The pilot of a small plane that landed on a highway in the Bronx, N.Y., calls an air traffic control tower for help Saturday.
The pilot of a small plane that made an emergency landing on a New York City highway on Saturday remained calm during his mayday call to air traffic control, even as it appeared he wouldn’t have a safe place to land his distressed aircraft, audio released Sunday revealed.
"Mayday . . . we’re losing engine power,” said the unnamed pilot of a four-seat Piper PA-28, shortly before he safely landed the plane on the Bronx's Major Deegan Expressway — without seriously injuring himself or two others on board, damaging the aircraft or harming any one on the ground.
The trio had come from Connecticut to take a tour of the Statue of Liberty, but an engine failure over the Bronx prompted a desperate call to air traffic control, in which the pilot begged for a viable place to land.
The air traffic control operator first told the pilot that LaGuardia Airport was five and a half miles away.
But the pilot responded, “I’ll never make it, where do I touch down?”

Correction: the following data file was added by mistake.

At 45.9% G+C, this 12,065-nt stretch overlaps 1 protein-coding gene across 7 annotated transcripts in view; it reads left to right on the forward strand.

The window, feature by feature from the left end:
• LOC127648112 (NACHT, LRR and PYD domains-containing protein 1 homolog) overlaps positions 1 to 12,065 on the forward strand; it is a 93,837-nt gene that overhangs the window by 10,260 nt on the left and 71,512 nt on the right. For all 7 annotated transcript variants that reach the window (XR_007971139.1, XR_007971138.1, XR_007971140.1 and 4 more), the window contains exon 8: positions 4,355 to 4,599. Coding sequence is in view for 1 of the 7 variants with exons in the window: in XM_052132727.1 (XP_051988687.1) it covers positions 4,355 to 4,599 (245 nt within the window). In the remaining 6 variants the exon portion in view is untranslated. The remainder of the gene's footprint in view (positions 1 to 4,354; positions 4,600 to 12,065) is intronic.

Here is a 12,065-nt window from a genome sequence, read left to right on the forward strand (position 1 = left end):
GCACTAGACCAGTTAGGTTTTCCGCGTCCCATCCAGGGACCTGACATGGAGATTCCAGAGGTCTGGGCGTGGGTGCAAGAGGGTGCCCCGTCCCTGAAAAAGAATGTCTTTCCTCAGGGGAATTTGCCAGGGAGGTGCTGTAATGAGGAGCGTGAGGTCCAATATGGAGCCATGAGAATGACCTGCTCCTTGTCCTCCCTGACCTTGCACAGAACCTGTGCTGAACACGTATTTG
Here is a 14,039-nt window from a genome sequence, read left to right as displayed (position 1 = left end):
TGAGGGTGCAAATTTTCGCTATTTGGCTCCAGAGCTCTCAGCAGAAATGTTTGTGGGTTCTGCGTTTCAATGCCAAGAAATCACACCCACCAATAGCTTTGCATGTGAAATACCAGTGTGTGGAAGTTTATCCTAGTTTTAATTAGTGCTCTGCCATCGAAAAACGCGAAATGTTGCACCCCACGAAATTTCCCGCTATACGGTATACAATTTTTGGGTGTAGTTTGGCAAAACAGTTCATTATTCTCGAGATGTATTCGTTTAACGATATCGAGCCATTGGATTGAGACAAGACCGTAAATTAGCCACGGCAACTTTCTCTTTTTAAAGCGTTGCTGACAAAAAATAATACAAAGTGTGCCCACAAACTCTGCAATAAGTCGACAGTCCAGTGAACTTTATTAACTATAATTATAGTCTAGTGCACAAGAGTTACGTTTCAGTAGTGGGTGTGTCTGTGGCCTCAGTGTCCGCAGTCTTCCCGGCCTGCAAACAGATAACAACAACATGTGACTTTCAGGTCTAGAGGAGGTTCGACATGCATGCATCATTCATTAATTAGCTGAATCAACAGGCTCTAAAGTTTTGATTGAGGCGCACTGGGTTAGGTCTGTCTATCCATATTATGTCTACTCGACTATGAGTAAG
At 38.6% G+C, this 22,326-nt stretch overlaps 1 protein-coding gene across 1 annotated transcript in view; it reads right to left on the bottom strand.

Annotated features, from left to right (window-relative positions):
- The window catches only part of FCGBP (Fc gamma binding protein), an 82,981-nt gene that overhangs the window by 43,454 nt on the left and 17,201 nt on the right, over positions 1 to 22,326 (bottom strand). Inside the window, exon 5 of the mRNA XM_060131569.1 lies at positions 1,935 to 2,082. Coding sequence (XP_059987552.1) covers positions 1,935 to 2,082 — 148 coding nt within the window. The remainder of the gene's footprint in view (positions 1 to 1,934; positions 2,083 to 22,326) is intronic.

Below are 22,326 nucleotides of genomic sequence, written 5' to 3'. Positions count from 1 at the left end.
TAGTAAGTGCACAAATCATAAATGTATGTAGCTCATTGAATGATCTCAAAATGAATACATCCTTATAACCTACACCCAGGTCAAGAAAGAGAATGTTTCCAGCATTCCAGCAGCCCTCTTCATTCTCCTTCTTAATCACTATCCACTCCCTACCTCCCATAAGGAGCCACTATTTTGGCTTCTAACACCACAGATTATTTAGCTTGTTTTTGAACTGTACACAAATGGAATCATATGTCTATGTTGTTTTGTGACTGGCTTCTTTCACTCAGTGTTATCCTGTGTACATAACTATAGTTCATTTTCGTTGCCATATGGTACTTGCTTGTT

The ATC operator then seemed to struggle to come up with a solution, saing “I'm not sure where you can touch down if you're not going to make it” he said.
He suggested, “Harlem river, Major Deegan — that would be populated though.”
The operator then advised the pilot to avoid the Major Deegan and maybe try to land in the nearby Van Cortlandt Park, which is about 1,100 acres.
"I’m at less than 1,000 feet" the pilot reported before he was forced to land on the expressway in the middle of the afternoon.
Fortunately, no cars were hit and the aircraft remained in one piece.
"Looks like we made a pretty good landing here. Looks like there isn’t much damage to the aircraft at all," said an emergency responder who arrived at the scene but was also on the newly released ATC recording.
Miguel Lopez, a supervisor with the Dept. of Transportation, who was doing repair work on the roadway when he noticed the low-flying plane, told NBC New York that he used his truck to stop traffic and clear a place for the landing.
Kathleen Bergen, a spokeswoman for the FAA, said both her agency and the National Transportation Safety Board are investigating the crash.
New York City’s new mayor, Bill de Blasio called the landing an "extraordinary situation and actually a bit of a miracle."